Republicans tie Trump's Defense pick to funding fight
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A continuing resolution (CR) released Tuesday evening outlines a fast-track procedure for lowering the amount of time one has to be out of the military before he or she can serve as Defense secretary.
Under current law, Gen. James Mattis, who retired in 2013, would need to be out of uniform for seven years before leading the department. The funding bill sets up lawmakers to reduce that to three years.
The fix, according to the CR, would also only apply to Mattis and not subsequent nominees to lead the Pentagon. The bill also lays out an expedited floor procedure for formally passing the change early next year.
The move sets up a fight with Democrats, who warned earlier Tuesday not to link Trump's pick to the funding bill.
Rep. Nita Lowey  (D-N.Y.), the top Democrat on the House Appropriations Committee, said she was "concerned" about the provision. 
"Civilian leadership of the military is a bedrock principle of our democracy that must not be eroded in any way," she said. 
"I wouldn't say it's universal, but I will tell you a strong majority of the Democrats think it's a big mistake," Durbin told reporters.

Democrat Sens. Tim KaineTimothy (Tim) Michael KaineAmerica’s ball cap industry is in trouble Overnight Defense: Trump says 'rogue killers' could be behind missing journalist | Sends Pompeo to meet Saudi king | Saudis may claim Khashoggi killed by accident | Ex-VA chief talks White House 'chaos' | Most F-35s cleared for flight Democrats torch Trump for floating 'rogue killers' to blame for missing journalist MORE (Va.) and Chris MurphyChristopher (Chris) Scott MurphyGOP lawmaker demands ‘immediate recall’ of acting US ambassador to Saudi Arabia Dem senator calls for US action after 'preposterous' Saudi explanation Saudi mystery drives wedge between Trump, GOP MORE (Conn.), as well as House Democratic Leader Nancy Pelosi (Calif.), signaled Tuesday they opposed including the Mattis language in the CR. 

Lawmakers could have delayed the fight over the change until Trump formally nominates Mattis when he takes office next month.

But Democrats could have used the Senate's rules to eat up floor time and potentially kill Mattis's nomination through procedural hurdles. 

A process to ensure committee review AND Senate consideration. And the votes of 3/5 of the #Senate (60) will be required for passage.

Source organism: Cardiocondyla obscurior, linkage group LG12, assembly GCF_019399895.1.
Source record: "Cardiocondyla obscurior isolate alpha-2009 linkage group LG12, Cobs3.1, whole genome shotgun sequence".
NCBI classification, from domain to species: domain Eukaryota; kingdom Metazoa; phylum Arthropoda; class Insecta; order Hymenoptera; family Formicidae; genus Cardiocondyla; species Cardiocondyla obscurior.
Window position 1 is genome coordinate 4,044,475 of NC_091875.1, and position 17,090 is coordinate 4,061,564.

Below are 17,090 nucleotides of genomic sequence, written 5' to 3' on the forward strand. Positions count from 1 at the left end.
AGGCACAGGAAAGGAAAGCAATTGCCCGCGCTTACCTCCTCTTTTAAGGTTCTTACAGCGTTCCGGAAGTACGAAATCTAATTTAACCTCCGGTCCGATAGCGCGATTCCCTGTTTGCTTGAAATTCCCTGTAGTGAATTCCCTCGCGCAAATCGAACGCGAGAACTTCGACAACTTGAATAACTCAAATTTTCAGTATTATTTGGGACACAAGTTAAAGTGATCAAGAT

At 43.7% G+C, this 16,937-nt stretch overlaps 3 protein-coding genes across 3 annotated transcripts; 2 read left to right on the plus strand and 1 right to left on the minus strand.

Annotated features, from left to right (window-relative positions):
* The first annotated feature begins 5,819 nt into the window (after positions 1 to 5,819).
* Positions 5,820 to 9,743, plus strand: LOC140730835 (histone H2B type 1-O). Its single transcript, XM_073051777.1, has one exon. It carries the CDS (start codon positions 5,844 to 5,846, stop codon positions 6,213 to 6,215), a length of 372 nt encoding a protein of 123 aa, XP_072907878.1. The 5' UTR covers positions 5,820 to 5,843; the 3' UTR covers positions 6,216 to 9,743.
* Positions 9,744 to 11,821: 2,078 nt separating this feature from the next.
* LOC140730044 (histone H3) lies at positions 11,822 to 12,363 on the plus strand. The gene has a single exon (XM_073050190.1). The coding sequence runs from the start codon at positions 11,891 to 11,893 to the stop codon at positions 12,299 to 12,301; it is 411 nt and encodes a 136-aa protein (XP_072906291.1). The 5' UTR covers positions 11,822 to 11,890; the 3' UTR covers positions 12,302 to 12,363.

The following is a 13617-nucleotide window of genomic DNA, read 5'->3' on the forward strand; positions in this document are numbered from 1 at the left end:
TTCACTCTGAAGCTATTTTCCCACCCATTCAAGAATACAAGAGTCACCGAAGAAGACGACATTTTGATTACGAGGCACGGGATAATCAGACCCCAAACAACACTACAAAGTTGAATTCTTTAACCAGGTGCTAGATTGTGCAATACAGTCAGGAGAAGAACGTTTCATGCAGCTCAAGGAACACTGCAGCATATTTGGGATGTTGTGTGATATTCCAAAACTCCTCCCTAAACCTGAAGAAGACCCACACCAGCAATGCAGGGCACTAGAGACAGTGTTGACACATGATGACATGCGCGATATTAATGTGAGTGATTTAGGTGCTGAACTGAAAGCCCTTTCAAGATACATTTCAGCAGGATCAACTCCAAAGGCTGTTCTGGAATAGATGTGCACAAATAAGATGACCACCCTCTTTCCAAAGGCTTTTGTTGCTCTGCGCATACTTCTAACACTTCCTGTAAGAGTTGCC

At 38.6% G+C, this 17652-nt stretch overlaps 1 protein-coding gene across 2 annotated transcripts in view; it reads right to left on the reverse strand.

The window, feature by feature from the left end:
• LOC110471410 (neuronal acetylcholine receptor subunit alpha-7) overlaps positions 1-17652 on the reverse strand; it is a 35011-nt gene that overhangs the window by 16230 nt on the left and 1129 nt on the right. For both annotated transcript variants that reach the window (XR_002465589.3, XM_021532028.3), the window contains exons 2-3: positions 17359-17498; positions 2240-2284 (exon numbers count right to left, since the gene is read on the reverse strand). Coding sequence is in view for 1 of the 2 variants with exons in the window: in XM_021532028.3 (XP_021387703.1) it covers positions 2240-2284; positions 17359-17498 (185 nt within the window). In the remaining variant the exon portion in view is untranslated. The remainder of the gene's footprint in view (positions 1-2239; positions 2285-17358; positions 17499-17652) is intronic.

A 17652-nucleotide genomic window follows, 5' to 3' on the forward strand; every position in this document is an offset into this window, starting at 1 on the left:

— STEW  (@StewSays) December 7, 2016

Sen. Kirsten GillibrandKirsten Elizabeth GillibrandDems lower expectations for 'blue wave' Booker bill would create federally funded savings account for every child Affordable housing set for spotlight of next presidential campaign MORE (N.Y.) became the first Senate Democrat to pledge to oppose giving Mattis a waiver if it came up for a stand-alone vote next year. 

Top Senate Republicans, including Sen. John CornynJohn CornynManchin wrestles with progressive backlash in West Virginia O'Rourke's rise raises hopes for Texas Dems down ballot Five takeaways from Cruz, O'Rourke debate showdown MORE (Texas), indicated on Tuesday that they supported including the provision in the CR. 

Sen. John McCainJohn Sidney McCainTrump: 'You know what I am? I'm a nationalist' Graham on Saudi Arabia: 'I feel completely betrayed' Meghan McCain calls Russian attacks against her father the 'highest compliment' to her family MORE (R-Ariz.), the Armed Services Committee chairman, also slammed Democrats for threatening to slow walk Mattis.

"If we could get an agreement from them to take up the waiver for Mattis immediately then it wouldn't be necessary, but they haven't given us that assurance, which is disgraceful," he told reporters.

Under the guidelines outlined in the CR, the Armed Services Committee would have five days to take up legislation lowering the retirement requirement, and debate on the Senate floor would be limited to no more than 10 hours. 

Mattis and Trump touched on the upcoming fight during an event in North Carolina on Tuesday night. 

“Oh, if he didn’t get a waiver there’d be a lot of angry people,” the president-elect said at a rally with supporters.